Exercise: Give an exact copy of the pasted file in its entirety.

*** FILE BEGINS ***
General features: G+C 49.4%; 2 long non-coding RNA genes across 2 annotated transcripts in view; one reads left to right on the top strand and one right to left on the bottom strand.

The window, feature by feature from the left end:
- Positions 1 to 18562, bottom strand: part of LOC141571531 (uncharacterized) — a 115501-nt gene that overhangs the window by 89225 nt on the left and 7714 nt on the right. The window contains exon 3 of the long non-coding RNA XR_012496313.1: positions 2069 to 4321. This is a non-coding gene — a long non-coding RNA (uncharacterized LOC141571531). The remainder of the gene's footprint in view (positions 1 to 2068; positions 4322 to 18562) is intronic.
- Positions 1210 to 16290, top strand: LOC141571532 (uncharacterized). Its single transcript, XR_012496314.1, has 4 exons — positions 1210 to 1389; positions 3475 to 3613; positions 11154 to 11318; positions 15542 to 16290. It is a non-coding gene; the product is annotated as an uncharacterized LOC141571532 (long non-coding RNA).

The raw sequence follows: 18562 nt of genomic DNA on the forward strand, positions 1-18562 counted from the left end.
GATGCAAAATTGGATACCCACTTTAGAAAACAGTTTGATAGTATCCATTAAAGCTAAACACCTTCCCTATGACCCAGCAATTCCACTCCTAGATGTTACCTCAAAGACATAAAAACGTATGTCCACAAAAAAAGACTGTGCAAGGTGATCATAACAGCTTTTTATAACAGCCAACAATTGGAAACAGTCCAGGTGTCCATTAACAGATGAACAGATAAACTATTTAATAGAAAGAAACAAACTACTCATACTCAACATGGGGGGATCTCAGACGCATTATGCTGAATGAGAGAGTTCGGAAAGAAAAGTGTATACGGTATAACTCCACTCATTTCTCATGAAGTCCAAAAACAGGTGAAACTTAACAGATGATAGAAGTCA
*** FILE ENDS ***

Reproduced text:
General features: G+C 49.4%; 2 long non-coding RNA genes across 2 annotated transcripts in view; one reads left to right on the top strand and one right to left on the bottom strand.

The window, feature by feature from the left end:
- Positions 1 to 18562, bottom strand: part of LOC141571531 (uncharacterized) — a 115501-nt gene that overhangs the window by 89225 nt on the left and 7714 nt on the right. The window contains exon 3 of the long non-coding RNA XR_012496313.1: positions 2069 to 4321. This is a non-coding gene — a long non-coding RNA (uncharacterized LOC141571531). The remainder of the gene's footprint in view (positions 1 to 2068; positions 4322 to 18562) is intronic.
- Positions 1210 to 16290, top strand: LOC141571532 (uncharacterized). Its single transcript, XR_012496314.1, has 4 exons — positions 1210 to 1389; positions 3475 to 3613; positions 11154 to 11318; positions 15542 to 16290. It is a non-coding gene; the product is annotated as an uncharacterized LOC141571532 (long non-coding RNA).

The raw sequence follows: 18562 nt of genomic DNA on the forward strand, positions 1-18562 counted from the left end.
GATGCAAAATTGGATACCCACTTTAGAAAACAGTTTGATAGTATCCATTAAAGCTAAACACCTTCCCTATGACCCAGCAATTCCACTCCTAGATGTTACCTCAAAGACATAAAAACGTATGTCCACAAAAAAAGACTGTGCAAGGTGATCATAACAGCTTTTTATAACAGCCAACAATTGGAAACAGTCCAGGTGTCCATTAACAGATGAACAGATAAACTATTTAATAGAAAGAAACAAACTACTCATACTCAACATGGGGGGATCTCAGACGCATTATGCTGAATGAGAGAGTTCGGAAAGAAAAGTGTATACGGTATAACTCCACTCATTTCTCATGAAGTCCAAAAACAGGTGAAACTTAACAGATGATAGAAGTCA